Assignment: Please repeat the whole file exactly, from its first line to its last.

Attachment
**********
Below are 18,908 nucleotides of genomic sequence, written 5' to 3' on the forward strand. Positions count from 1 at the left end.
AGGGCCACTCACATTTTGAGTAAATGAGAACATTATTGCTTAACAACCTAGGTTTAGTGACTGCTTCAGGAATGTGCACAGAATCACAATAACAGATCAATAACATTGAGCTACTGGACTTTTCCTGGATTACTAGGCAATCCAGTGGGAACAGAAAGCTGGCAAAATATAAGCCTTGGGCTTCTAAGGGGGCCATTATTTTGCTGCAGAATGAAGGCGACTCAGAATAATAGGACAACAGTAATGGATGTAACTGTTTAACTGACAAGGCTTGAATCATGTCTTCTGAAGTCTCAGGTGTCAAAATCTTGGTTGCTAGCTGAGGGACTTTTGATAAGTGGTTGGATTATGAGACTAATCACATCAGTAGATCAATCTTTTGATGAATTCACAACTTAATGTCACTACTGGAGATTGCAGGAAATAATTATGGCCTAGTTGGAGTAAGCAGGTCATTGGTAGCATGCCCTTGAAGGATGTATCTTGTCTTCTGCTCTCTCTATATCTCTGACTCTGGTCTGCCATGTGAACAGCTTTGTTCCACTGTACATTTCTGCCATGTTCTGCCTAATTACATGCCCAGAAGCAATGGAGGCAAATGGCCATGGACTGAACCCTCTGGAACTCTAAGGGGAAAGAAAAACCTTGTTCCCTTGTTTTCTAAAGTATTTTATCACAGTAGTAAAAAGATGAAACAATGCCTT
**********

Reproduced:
Below are 18,908 nucleotides of genomic sequence, written 5' to 3' on the forward strand. Positions count from 1 at the left end.
AGGGCCACTCACATTTTGAGTAAATGAGAACATTATTGCTTAACAACCTAGGTTTAGTGACTGCTTCAGGAATGTGCACAGAATCACAATAACAGATCAATAACATTGAGCTACTGGACTTTTCCTGGATTACTAGGCAATCCAGTGGGAACAGAAAGCTGGCAAAATATAAGCCTTGGGCTTCTAAGGGGGCCATTATTTTGCTGCAGAATGAAGGCGACTCAGAATAATAGGACAACAGTAATGGATGTAACTGTTTAACTGACAAGGCTTGAATCATGTCTTCTGAAGTCTCAGGTGTCAAAATCTTGGTTGCTAGCTGAGGGACTTTTGATAAGTGGTTGGATTATGAGACTAATCACATCAGTAGATCAATCTTTTGATGAATTCACAACTTAATGTCACTACTGGAGATTGCAGGAAATAATTATGGCCTAGTTGGAGTAAGCAGGTCATTGGTAGCATGCCCTTGAAGGATGTATCTTGTCTTCTGCTCTCTCTATATCTCTGACTCTGGTCTGCCATGTGAACAGCTTTGTTCCACTGTACATTTCTGCCATGTTCTGCCTAATTACATGCCCAGAAGCAATGGAGGCAAATGGCCATGGACTGAACCCTCTGGAACTCTAAGGGGAAAGAAAAACCTTGTTCCCTTGTTTTCTAAAGTATTTTATCACAGTAGTAAAAAGATGAAACAATGCCTT